I remember when I started in this industry with IBM, a key sales strategy was to create FUD -- Fear, Uncertainty and Doubt -- in the minds of our customers. The idea was that if we covered prospective customers with a thick layer of FUD, going with the 'big, safe' IBM would be an easy and logical decision. In those days 'no one ever got fired for buying IBM' was the subtle subtext in IT decision making.
Fortunately things have changed now...haven't they? What about green IT?
Have you noticed how our day-to-day lives in this industry are 'greening'?
Logos are going green, green is the 'in' colour for much of our advertising, headlines across marketing campaigns are proliferated with 'green' this and 'green' that and our products (which used to be light grey or dark grey) are now suddenly 'green'. Even my own company's website now features a dedicated green section with green grass no less!
So what is green IT? Should we approach it as something special, or just business as usual? The answer to this question starts with another question -- is there a global issue in environmental sustainability?
If you believe this is an issue, and I do, and if we believe the most recent assessment that emissions directly from our industry are equal to those of the global aviation industry, then the answer to this question is how we as individuals, as organisations and as an industry, respond.
If we see it as 'business as usual' then our response will be driven by sales and marketing people -- another opportunity for a bit of differentiation, to spread a little FUD and create buying imperatives not by leading but by 'chasing the fire engine'. We do this really well because we've been doing this forever.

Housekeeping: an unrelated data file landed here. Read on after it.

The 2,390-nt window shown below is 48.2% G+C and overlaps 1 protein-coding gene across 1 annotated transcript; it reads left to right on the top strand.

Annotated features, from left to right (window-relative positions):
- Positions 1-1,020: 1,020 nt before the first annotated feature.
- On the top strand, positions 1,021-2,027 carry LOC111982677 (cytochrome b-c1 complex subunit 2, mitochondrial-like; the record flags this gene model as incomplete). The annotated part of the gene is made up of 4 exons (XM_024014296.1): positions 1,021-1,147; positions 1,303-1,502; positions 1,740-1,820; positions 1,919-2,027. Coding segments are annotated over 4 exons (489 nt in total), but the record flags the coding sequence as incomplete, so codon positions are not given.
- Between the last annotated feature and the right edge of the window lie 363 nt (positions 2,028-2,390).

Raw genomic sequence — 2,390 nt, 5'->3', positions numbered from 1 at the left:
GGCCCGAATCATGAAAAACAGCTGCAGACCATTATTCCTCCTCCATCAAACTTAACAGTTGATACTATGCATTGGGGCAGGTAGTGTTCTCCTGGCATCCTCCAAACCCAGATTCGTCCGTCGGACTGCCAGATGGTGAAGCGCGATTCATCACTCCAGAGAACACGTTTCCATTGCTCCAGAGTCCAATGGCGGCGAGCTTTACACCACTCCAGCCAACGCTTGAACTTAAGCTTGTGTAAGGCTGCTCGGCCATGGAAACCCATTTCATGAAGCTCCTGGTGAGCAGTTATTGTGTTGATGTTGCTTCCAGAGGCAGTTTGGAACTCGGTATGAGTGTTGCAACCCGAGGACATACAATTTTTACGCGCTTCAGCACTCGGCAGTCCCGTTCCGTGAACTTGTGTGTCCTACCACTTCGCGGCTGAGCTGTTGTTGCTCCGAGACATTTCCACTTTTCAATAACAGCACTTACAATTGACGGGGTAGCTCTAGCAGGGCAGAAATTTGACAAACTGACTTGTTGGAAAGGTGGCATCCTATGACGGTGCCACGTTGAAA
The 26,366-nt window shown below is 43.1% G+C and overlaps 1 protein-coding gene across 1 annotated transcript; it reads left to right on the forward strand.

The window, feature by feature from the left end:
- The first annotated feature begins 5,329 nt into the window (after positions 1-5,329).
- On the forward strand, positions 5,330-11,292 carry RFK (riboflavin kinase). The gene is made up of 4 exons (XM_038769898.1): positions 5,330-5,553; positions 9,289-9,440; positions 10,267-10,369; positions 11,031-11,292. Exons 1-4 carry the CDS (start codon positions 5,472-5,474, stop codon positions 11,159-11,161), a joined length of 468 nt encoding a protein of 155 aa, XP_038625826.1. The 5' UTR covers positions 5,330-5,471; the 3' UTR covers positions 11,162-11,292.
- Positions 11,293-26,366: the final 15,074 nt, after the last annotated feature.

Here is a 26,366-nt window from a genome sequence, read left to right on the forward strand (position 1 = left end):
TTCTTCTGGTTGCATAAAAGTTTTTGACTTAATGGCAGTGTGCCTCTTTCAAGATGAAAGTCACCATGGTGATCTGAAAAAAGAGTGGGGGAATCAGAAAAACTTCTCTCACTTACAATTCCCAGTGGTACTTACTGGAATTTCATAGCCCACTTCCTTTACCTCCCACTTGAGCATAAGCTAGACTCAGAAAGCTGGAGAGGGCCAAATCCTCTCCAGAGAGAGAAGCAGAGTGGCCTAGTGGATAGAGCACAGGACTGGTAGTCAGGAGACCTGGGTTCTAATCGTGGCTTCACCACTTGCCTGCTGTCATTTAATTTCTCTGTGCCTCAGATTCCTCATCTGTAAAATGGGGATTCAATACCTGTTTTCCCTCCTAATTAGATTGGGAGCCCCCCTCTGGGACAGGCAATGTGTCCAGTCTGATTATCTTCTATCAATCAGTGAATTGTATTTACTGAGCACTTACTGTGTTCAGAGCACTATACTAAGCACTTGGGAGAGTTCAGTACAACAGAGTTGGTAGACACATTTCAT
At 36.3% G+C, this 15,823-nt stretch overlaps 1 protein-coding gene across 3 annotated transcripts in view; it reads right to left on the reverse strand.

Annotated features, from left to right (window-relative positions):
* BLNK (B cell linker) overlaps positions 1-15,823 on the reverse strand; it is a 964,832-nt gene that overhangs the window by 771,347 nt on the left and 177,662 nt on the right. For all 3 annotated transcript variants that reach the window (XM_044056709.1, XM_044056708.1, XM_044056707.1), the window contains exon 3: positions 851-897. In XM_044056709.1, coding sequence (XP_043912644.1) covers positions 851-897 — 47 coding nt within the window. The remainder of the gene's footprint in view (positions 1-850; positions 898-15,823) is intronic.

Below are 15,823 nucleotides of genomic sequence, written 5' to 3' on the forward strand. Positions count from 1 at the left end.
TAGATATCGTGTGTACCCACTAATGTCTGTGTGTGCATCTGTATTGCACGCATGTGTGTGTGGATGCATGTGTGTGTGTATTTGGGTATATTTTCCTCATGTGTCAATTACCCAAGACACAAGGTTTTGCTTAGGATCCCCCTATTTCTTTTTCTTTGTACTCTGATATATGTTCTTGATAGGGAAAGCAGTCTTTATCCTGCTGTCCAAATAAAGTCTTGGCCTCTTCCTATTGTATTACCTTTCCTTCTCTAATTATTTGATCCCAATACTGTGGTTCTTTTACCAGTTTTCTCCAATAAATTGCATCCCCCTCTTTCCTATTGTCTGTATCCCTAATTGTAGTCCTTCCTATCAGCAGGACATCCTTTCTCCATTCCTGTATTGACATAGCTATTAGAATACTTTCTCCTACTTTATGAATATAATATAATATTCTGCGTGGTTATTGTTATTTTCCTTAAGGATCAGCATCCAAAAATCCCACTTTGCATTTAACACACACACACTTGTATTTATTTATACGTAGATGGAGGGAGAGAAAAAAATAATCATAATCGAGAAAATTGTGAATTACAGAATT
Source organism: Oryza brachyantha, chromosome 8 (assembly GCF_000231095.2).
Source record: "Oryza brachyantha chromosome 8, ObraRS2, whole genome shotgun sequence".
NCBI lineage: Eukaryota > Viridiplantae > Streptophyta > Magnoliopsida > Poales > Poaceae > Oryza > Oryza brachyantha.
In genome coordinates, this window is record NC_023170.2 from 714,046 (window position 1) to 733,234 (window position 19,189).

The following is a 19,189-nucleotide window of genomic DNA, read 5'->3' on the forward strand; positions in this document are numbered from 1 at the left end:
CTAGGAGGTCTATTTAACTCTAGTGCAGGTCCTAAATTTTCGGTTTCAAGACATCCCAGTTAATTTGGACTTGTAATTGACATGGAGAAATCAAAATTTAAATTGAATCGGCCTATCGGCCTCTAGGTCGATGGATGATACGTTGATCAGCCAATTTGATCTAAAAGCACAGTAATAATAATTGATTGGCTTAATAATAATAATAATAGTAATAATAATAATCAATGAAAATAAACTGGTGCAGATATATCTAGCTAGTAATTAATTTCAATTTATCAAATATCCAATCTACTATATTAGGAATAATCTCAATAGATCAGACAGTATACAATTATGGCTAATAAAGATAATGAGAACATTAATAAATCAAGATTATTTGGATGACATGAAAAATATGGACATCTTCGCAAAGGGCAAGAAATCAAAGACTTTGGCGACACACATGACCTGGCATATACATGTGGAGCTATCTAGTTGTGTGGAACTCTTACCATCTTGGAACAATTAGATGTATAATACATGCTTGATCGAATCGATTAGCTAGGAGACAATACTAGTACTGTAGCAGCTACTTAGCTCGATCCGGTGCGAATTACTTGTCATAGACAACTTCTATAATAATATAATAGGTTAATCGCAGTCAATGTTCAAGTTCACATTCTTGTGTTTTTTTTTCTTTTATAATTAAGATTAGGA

If, however, we see this as 'something special' then our industry response must be to lead. I see us doing this on four fronts.
Firstly, the products we recommend to our customers increasingly need to stress the environment less: Vendors need to lead with R&D and with transparency that allows the environmental impact of products to be measured and compared. The reseller then needs to lead by supporting vendors who make that investment.
Secondly, we as organisations need to increasingly reduce our environmental footprint. We must adopt systems to define and measure this footprint and processes that decrease it continually over time. We must also make our progress transparent to all stakeholders. And we must influence those stakeholders -- our people, customers and partners -- to lead.
Thirdly, as individuals, we must make lifestyle choices in the context of reducing our personal environmental footprint.
And, fourthly, industry associations, such as the AIIA, must lead by lobbying both industry and governments on the importance of responding urgently to the issue and by ensuring their smaller members in particular have access to tools and advice to take a leadership position.
Finally, governments have a leadership role to play through procurement and legislation. Through ethical procurement, their spending power can force compliance. And through legislation they can corral the recalcitrant.
So how will we as an industry and as individuals respond? And how urgently will our governments respond? Let's make our efforts something special.
John Grant is the managing director of Data#3 and national chair of the Australian Information Industry Association.